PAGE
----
Thank You for your kind introduction and to all of the speakers that have taken the floor today for their inspiring words.
As we assemble here today some 12 million people, nearly three times the population of Ireland, are severely hungry in the Horn of Africa. Ireland, with other partners, is responding to this terrible crisis with immediate relief and direct assistance.
However, when this crisis has finally passed, the vulnerability to similar future shocks will remain. The combined forces of drought, conflict and high food prices will continue to impact on peoples’ ability to access adequate nutrition.
There is now a global recognition that short-term relief must be situated within a longer term strategy to reduce the vulnerability to hunger.
Comprehensive initiatives such as the Scaling Up Nutrition Movement have the real potential to change the future, reduce vulnerability and make a difference for those who need it most. Undernutrition is one of the most pervasive and yet least addressed problems of global development. This is simply unacceptable given that we now have the knowledge, and the means, to entirely prevent it.
It is indeed fitting that today’s gathering is taking place at the same time as the UN High Level Meeting on Non-communicable Disease Prevention and Control. The clear link between undernutrition in the first 1000 days of a child’s life and chronic non-communicable disease in later life is now widely acknowledged.
One year ago tomorrow, Ireland and the United States came together with the Secretary-General and many of you here today, and others, to launch the SUN Road Map.
The Report prepared for today’s event charts the very considerable progress the SUN Movement has made in the last year.
The report underlines the increased political commitment to nutrition across the 18 “early riser” countries. The level of interest from developing countries leaders to join the SUN Movement has been one of the most notable and heartening aspects of the last year.
We can now state for certain that SUN has the capacity to make a sustainable difference to the lives of millions – indeed whole societies – assuring the health and prosperity of future generations. We have made enormous progress in the last three-hundred and sixty-five days of our mission.
And the message is clear! It is real leadership on Scaling Up Nutrition that makes the difference.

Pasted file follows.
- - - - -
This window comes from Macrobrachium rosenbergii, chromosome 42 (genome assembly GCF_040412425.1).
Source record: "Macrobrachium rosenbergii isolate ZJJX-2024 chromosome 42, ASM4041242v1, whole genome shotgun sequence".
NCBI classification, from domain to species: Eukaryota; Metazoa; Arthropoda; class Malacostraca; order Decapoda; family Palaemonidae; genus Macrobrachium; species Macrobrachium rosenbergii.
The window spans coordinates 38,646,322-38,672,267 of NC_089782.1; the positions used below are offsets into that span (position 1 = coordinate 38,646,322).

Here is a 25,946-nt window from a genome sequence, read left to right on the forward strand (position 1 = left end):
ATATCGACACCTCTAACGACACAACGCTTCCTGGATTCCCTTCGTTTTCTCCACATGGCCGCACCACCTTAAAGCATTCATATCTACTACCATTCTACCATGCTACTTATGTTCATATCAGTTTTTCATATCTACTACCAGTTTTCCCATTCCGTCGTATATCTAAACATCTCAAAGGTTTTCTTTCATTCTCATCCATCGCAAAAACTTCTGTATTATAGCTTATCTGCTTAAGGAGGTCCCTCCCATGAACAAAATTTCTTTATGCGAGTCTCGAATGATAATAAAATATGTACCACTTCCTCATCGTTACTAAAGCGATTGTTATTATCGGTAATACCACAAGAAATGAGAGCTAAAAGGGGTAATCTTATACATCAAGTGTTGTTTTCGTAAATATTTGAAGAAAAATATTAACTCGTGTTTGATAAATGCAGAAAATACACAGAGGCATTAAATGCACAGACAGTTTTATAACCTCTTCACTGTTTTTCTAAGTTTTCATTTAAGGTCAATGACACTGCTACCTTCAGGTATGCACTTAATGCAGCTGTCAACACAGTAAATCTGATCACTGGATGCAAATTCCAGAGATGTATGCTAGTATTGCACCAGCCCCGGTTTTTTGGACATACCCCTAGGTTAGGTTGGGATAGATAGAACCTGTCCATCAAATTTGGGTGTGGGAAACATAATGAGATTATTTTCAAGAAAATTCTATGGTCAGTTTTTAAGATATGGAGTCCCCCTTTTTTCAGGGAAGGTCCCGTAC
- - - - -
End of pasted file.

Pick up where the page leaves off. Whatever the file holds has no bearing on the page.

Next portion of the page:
In addition, SUN has encouraged a spirit of working together by development partners and all segments of society in support of national efforts. This is its real strength.
In the last year, together we have risen to the task that we set ourselves to make this a truly global movement. What we need to do now is ensure that this progress is sustained in the years ahead.
Last year Ireland committed to 1,000 Days of Action to Scale Up Nutrition. We committed to lead by influence and example. We committed to support national governments in their own efforts to scale up nutrition.
Throughout the year we have worked with our partners to deliver on these commitments. We have worked to raise awareness of the centrality of nutrition internationally.
Internally in our aid programme- Irish Aid, we have aligned our structures, our programmes and our budgets to ensure delivering on SUN remains a core priority of the Government.
In June I was delighted to join Prime Minister Pinda and Secretary Clinton in Dar-es-Salaam where we launched the SUN Movement in Tanzania. At that meeting the Government of Tanzania announced a set of meaningful measures aimed at combating undernutrion. Ireland will continue to support the Government of Tanzania’s efforts to Scale Up Nutrition.
In Malawi, where Ireland and the United States are working together as SUN donor-convenors, inspiring work has been taking place. The 1,000 Special Days campaign launched in June brought knowledge of SUN to the whole population, targeting change at the national, district and household level. Development partners in Malawi have committed to support the Government’s efforts, and are working together to align that support.
Ladies and Gentlemen,
If the SUN Movement is to continue to progress it is essential that momentum is sustained.
I would like to take a moment to recognise the leadership of the Special Representative of the Secretary General for Food Security and Nutrition, David Nabarro, which has been essential for the success of the Movement. The United Nations family has a critical role to play in ensuring the sustainability of the SUN Movement, and must show continued leadership to maintain the momentum already built.
Ladies and Gentlemen,
I am delighted that we have witnessed such progress in getting the SUN Movement off the ground. Over the next year we must focus on delivering better nutrition for mothers and children at household level - which if replicated across countries and regions will support the growth and development of a new next generation which will drive their nations’ progress and wellbeing. Working together we, as a Movement, have the ability to make this a reality. Let’s deliver on our commitment to do so.